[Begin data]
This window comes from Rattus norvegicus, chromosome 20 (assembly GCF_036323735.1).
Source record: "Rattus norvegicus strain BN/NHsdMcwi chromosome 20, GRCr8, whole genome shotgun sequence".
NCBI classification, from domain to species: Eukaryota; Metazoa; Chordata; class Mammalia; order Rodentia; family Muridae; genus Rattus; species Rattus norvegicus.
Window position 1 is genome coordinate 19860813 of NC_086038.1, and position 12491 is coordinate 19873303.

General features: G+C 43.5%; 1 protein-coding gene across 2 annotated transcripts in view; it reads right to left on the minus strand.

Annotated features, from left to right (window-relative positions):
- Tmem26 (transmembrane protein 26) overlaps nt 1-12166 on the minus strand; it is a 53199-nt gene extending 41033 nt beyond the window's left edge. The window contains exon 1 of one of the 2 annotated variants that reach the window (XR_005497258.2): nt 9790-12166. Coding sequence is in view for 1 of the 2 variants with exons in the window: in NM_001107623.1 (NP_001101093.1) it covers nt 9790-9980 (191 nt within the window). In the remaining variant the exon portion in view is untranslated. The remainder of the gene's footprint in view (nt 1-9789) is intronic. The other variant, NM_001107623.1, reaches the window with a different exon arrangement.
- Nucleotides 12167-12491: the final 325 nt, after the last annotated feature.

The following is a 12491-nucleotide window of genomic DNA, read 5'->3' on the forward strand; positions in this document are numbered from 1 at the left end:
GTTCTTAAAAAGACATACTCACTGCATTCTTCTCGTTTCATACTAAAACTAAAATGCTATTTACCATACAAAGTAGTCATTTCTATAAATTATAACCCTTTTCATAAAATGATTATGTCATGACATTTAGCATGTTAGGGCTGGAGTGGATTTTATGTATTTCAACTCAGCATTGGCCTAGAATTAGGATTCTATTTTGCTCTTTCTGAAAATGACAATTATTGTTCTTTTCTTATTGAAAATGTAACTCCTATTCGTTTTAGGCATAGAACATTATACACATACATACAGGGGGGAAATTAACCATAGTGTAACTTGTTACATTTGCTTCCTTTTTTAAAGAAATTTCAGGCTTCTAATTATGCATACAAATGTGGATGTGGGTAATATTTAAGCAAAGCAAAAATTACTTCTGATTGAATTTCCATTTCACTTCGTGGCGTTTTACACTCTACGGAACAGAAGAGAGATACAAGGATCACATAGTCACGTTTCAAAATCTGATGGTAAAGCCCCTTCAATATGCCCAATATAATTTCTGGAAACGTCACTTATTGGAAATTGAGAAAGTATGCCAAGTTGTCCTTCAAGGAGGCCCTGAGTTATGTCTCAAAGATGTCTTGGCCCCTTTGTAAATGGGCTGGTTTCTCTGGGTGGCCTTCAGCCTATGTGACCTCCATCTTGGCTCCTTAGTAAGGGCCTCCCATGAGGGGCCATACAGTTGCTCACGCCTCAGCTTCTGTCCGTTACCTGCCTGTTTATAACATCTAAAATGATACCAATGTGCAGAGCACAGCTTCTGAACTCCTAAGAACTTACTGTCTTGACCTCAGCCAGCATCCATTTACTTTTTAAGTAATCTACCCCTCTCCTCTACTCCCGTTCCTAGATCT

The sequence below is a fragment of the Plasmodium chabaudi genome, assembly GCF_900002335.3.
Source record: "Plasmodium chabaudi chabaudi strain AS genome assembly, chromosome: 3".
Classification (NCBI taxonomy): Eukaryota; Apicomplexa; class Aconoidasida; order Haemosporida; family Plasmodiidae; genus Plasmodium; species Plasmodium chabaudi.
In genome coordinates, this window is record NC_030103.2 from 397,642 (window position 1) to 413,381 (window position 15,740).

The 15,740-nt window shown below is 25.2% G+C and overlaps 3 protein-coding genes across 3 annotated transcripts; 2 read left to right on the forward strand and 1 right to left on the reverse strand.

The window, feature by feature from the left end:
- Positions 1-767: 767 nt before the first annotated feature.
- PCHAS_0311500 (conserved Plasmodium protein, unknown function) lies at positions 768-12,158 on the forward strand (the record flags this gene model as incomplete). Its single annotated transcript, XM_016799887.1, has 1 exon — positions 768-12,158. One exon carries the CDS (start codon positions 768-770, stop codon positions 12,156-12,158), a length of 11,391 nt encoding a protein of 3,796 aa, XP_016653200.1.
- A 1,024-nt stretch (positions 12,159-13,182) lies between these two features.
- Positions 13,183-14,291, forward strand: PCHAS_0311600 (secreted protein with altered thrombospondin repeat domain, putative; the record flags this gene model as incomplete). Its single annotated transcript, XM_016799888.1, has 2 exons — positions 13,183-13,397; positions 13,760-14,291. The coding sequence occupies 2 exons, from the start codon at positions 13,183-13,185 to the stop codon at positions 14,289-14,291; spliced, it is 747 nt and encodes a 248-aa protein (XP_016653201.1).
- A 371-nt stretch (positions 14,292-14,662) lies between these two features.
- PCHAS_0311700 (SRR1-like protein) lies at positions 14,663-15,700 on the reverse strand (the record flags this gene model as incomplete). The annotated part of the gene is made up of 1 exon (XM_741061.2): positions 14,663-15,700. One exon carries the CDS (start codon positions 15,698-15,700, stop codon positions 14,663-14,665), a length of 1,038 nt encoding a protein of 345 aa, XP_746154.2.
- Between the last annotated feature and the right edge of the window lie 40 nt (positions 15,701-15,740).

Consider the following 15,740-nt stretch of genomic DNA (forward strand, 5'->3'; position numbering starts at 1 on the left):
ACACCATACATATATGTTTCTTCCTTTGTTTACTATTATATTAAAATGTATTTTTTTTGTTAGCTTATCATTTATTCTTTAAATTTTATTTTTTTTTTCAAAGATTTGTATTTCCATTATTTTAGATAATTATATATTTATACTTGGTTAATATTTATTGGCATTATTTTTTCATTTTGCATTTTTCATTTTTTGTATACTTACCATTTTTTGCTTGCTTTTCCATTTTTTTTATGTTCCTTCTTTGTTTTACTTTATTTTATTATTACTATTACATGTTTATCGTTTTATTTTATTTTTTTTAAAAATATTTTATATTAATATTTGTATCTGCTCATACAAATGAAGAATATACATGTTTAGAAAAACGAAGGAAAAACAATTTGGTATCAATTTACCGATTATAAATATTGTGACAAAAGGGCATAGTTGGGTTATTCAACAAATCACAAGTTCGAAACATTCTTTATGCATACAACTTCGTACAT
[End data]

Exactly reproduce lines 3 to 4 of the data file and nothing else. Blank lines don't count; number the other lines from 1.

NCBI classification, from domain to species: Eukaryota; Metazoa; Chordata; class Mammalia; order Rodentia; family Muridae; genus Rattus; species Rattus norvegicus.
Window position 1 is genome coordinate 19860813 of NC_086038.1, and position 12491 is coordinate 19873303.